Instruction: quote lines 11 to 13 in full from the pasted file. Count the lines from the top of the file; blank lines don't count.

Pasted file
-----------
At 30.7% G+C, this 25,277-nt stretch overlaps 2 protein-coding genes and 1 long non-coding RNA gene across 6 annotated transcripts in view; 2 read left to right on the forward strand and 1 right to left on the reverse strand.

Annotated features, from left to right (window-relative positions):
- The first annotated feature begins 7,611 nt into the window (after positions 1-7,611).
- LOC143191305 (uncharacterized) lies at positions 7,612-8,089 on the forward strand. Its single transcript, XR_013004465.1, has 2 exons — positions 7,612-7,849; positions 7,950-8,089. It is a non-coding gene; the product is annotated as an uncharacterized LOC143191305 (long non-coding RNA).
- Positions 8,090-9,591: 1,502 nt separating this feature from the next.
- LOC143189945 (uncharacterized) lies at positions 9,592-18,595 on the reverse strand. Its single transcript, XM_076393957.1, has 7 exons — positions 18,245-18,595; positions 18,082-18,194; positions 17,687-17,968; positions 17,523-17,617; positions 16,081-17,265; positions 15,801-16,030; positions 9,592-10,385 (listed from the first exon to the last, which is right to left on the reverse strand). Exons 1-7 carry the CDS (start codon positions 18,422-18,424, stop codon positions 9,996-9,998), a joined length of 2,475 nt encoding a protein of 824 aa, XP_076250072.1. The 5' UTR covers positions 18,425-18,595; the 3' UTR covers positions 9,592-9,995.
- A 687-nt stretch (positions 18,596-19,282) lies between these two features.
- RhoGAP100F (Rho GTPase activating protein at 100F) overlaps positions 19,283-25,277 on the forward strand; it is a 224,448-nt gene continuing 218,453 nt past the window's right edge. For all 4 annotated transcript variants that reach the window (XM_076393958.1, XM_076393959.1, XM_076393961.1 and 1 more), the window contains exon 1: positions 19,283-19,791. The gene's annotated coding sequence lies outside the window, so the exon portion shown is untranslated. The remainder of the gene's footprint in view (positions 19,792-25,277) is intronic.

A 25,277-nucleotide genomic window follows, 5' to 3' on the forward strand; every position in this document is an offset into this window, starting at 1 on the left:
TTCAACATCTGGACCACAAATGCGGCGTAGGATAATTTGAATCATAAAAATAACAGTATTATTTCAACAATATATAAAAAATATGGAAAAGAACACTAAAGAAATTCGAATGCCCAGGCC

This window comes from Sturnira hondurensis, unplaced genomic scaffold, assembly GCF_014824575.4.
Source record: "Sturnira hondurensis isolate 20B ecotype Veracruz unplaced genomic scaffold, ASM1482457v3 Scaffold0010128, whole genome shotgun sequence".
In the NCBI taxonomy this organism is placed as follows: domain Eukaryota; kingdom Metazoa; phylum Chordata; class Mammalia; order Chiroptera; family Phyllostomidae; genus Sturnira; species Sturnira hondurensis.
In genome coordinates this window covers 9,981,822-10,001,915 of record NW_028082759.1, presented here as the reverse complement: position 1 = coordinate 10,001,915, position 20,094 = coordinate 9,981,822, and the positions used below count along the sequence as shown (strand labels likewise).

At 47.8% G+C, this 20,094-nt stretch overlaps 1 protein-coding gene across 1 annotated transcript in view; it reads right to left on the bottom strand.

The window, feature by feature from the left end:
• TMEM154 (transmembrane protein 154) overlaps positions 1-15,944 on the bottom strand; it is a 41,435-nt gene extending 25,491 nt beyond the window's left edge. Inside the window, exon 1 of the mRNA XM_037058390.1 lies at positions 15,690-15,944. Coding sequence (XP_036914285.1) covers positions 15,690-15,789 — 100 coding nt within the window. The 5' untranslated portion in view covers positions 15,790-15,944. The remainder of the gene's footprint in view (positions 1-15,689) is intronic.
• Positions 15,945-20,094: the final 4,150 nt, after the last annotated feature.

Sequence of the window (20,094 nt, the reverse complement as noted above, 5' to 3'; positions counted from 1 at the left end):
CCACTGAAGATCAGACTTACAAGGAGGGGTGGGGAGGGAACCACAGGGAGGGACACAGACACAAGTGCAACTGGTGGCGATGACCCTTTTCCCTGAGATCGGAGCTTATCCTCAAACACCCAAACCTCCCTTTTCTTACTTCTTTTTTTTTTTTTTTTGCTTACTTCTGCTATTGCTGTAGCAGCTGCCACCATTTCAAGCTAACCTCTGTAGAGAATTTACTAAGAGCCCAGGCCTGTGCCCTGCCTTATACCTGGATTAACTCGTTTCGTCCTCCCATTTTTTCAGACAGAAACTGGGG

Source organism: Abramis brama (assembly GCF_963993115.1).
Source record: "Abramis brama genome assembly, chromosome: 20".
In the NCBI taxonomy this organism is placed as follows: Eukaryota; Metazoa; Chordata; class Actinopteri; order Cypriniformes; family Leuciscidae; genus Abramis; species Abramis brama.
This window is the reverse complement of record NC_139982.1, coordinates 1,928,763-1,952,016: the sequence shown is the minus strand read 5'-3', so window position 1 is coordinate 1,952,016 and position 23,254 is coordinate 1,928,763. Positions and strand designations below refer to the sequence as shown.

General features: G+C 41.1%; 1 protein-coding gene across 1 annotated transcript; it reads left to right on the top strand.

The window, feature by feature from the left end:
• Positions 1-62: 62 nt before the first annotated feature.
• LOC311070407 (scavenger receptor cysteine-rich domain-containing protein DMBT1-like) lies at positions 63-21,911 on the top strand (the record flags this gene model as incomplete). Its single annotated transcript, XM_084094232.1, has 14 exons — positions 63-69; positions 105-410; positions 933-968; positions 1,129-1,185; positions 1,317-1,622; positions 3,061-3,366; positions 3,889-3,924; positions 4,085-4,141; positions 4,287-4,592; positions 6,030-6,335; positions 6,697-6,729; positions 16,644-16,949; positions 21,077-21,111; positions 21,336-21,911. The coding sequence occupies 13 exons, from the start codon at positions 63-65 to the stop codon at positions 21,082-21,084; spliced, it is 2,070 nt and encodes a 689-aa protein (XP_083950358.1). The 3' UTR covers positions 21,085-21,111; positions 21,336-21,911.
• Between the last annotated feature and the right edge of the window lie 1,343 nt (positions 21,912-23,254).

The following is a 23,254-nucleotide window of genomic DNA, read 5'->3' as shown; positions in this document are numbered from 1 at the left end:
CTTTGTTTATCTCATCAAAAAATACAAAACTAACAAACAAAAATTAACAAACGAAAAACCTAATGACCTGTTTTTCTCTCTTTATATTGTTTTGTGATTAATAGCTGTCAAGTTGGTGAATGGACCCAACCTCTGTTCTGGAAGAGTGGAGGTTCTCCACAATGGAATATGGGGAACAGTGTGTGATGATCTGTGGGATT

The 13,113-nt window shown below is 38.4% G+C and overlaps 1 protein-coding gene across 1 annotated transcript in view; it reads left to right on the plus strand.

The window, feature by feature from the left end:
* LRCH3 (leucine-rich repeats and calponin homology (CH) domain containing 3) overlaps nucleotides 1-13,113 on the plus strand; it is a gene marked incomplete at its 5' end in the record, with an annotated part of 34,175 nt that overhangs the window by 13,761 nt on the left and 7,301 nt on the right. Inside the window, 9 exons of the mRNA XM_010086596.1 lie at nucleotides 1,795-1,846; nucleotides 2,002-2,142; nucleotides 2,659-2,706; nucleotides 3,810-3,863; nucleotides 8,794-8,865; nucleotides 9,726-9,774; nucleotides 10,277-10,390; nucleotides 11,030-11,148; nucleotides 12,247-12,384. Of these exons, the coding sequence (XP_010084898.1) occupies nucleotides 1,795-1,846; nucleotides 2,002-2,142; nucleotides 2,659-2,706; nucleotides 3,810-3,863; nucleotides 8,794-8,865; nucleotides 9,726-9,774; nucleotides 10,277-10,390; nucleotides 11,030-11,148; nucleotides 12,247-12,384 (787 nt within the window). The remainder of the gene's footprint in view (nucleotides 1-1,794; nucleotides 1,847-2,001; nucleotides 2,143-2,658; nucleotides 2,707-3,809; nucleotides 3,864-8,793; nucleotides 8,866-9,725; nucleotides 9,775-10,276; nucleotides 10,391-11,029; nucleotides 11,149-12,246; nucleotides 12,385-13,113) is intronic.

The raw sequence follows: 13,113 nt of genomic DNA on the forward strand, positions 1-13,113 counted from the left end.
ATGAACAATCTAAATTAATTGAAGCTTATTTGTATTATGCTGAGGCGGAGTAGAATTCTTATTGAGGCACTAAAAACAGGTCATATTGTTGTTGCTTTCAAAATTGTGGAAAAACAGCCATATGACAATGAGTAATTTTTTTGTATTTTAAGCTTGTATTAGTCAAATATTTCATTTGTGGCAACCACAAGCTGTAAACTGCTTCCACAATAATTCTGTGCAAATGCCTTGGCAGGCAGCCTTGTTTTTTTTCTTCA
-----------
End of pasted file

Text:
This window comes from Sturnira hondurensis, unplaced genomic scaffold, assembly GCF_014824575.4.
Source record: "Sturnira hondurensis isolate 20B ecotype Veracruz unplaced genomic scaffold, ASM1482457v3 Scaffold0010128, whole genome shotgun sequence".
In the NCBI taxonomy this organism is placed as follows: domain Eukaryota; kingdom Metazoa; phylum Chordata; class Mammalia; order Chiroptera; family Phyllostomidae; genus Sturnira; species Sturnira hondurensis.